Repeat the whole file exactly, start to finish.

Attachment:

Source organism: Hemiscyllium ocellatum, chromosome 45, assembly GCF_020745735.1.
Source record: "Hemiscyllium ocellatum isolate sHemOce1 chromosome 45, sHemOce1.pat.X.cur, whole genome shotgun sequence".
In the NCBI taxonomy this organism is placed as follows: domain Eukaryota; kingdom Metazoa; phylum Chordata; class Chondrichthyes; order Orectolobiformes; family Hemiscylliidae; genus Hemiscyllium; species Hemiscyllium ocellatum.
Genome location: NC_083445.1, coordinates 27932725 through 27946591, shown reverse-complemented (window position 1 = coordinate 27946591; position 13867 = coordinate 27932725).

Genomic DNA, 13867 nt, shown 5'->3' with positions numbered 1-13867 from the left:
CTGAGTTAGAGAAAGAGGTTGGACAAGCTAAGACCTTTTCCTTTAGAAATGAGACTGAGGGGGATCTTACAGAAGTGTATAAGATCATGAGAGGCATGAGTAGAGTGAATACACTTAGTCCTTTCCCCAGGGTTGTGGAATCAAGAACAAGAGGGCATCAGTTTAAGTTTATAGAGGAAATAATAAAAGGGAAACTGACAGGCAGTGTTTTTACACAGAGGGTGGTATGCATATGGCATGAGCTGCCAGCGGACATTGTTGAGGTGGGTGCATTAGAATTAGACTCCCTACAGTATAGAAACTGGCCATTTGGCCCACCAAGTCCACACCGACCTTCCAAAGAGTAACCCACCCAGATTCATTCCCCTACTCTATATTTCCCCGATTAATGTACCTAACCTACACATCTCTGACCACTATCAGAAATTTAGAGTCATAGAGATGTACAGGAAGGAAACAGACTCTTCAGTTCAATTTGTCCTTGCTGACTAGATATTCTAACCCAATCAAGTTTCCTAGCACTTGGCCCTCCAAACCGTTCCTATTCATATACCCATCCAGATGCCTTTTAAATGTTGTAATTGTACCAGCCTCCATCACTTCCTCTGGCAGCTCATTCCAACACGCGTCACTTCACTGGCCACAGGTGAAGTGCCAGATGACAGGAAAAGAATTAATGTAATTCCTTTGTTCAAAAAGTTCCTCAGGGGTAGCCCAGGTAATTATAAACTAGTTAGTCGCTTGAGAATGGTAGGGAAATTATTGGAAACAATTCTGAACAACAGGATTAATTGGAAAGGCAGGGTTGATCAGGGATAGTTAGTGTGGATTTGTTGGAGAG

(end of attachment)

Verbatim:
Source organism: Hemiscyllium ocellatum, chromosome 45, assembly GCF_020745735.1.
Source record: "Hemiscyllium ocellatum isolate sHemOce1 chromosome 45, sHemOce1.pat.X.cur, whole genome shotgun sequence".
In the NCBI taxonomy this organism is placed as follows: domain Eukaryota; kingdom Metazoa; phylum Chordata; class Chondrichthyes; order Orectolobiformes; family Hemiscylliidae; genus Hemiscyllium; species Hemiscyllium ocellatum.
Genome location: NC_083445.1, coordinates 27932725 through 27946591, shown reverse-complemented (window position 1 = coordinate 27946591; position 13867 = coordinate 27932725).

Genomic DNA, 13867 nt, shown 5'->3' with positions numbered 1-13867 from the left:
CTGAGTTAGAGAAAGAGGTTGGACAAGCTAAGACCTTTTCCTTTAGAAATGAGACTGAGGGGGATCTTACAGAAGTGTATAAGATCATGAGAGGCATGAGTAGAGTGAATACACTTAGTCCTTTCCCCAGGGTTGTGGAATCAAGAACAAGAGGGCATCAGTTTAAGTTTATAGAGGAAATAATAAAAGGGAAACTGACAGGCAGTGTTTTTACACAGAGGGTGGTATGCATATGGCATGAGCTGCCAGCGGACATTGTTGAGGTGGGTGCATTAGAATTAGACTCCCTACAGTATAGAAACTGGCCATTTGGCCCACCAAGTCCACACCGACCTTCCAAAGAGTAACCCACCCAGATTCATTCCCCTACTCTATATTTCCCCGATTAATGTACCTAACCTACACATCTCTGACCACTATCAGAAATTTAGAGTCATAGAGATGTACAGGAAGGAAACAGACTCTTCAGTTCAATTTGTCCTTGCTGACTAGATATTCTAACCCAATCAAGTTTCCTAGCACTTGGCCCTCCAAACCGTTCCTATTCATATACCCATCCAGATGCCTTTTAAATGTTGTAATTGTACCAGCCTCCATCACTTCCTCTGGCAGCTCATTCCAACACGCGTCACTTCACTGGCCACAGGTGAAGTGCCAGATGACAGGAAAAGAATTAATGTAATTCCTTTGTTCAAAAAGTTCCTCAGGGGTAGCCCAGGTAATTATAAACTAGTTAGTCGCTTGAGAATGGTAGGGAAATTATTGGAAACAATTCTGAACAACAGGATTAATTGGAAAGGCAGGGTTGATCAGGGATAGTTAGTGTGGATTTGTTGGAGAG